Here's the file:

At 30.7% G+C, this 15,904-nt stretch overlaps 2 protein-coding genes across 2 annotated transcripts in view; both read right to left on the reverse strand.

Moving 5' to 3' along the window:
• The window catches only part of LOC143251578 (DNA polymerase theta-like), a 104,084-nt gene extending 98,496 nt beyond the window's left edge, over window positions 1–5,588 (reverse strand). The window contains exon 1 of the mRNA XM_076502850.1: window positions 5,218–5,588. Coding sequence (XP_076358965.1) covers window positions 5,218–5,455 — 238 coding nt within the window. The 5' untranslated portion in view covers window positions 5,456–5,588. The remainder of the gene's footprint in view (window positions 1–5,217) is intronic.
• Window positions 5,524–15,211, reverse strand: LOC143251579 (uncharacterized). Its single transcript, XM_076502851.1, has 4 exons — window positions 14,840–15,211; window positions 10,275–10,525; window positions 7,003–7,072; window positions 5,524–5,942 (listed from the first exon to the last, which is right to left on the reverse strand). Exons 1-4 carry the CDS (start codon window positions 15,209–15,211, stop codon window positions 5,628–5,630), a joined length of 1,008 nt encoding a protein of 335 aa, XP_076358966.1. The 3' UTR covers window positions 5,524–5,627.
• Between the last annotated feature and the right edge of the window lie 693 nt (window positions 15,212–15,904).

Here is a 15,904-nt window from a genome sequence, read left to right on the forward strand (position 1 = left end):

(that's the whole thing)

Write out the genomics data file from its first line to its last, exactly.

At 30.7% G+C, this 15,904-nt stretch overlaps 2 protein-coding genes across 2 annotated transcripts in view; both read right to left on the reverse strand.

Moving 5' to 3' along the window:
• The window catches only part of LOC143251578 (DNA polymerase theta-like), a 104,084-nt gene extending 98,496 nt beyond the window's left edge, over window positions 1–5,588 (reverse strand). The window contains exon 1 of the mRNA XM_076502850.1: window positions 5,218–5,588. Coding sequence (XP_076358965.1) covers window positions 5,218–5,455 — 238 coding nt within the window. The 5' untranslated portion in view covers window positions 5,456–5,588. The remainder of the gene's footprint in view (window positions 1–5,217) is intronic.
• Window positions 5,524–15,211, reverse strand: LOC143251579 (uncharacterized). Its single transcript, XM_076502851.1, has 4 exons — window positions 14,840–15,211; window positions 10,275–10,525; window positions 7,003–7,072; window positions 5,524–5,942 (listed from the first exon to the last, which is right to left on the reverse strand). Exons 1-4 carry the CDS (start codon window positions 15,209–15,211, stop codon window positions 5,628–5,630), a joined length of 1,008 nt encoding a protein of 335 aa, XP_076358966.1. The 3' UTR covers window positions 5,524–5,627.
• Between the last annotated feature and the right edge of the window lie 693 nt (window positions 15,212–15,904).

Here is a 15,904-nt window from a genome sequence, read left to right on the forward strand (position 1 = left end):